In a survey of women ages 18-44, 31% of women using reversible birth control said they would like to switch from their current method to something else but couldn't do so due to costs.1 "Coverage of all FDA-approved prescription contraceptives means that healthcare providers can offer the broad range of available birth control options, even to patients of limited means," observes Wysocki. "The result should surely be contraceptive choices more closely aligned with each woman's needs, more consistent use, and, ultimately, fewer unintended pregnancies."
Choices now available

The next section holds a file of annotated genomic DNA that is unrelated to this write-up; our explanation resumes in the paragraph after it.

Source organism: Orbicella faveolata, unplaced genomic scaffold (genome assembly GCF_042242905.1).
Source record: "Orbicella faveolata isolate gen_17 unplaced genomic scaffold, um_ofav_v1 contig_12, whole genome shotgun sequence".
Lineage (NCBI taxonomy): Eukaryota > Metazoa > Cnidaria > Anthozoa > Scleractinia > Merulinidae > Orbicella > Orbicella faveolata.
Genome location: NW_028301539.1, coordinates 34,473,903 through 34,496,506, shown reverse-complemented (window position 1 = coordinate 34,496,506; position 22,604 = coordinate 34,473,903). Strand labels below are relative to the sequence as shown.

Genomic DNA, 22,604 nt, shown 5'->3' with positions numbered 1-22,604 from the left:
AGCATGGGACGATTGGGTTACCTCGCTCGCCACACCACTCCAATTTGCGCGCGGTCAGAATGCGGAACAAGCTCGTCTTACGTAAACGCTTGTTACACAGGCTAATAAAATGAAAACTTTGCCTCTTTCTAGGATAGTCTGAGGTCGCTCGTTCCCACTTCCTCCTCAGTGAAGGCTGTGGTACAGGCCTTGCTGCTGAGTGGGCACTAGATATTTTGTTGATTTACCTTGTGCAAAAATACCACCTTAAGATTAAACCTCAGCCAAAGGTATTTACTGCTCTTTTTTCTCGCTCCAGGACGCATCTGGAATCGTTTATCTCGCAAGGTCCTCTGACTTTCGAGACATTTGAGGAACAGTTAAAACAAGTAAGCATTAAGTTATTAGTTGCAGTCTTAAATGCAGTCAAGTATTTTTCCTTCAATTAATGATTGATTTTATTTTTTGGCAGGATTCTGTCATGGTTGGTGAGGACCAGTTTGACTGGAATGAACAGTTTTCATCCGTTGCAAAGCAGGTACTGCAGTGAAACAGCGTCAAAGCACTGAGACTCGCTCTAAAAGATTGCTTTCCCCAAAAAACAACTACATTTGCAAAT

Long-acting reversible methods such as the intrauterine device and the contraceptive implant have high up-front costs. Adoption of the HHS guidance removes that barrier for insured women, notes Claire Brindis, DrPH, MPH, director of the Philip R. Lee Institute for Health Policy Studies and a codirector of the Bixby Center for Global Reproductive Health, both at the University of California in San Francisco.
"We know right now that about nine out of 10 health insurance plans do cover the visit and in part, the contraception, but the copay has often been a barrier, particularly around long-acting reversible contraception," says Brindis, who served as a member of the IOM committee which developed the current guidance.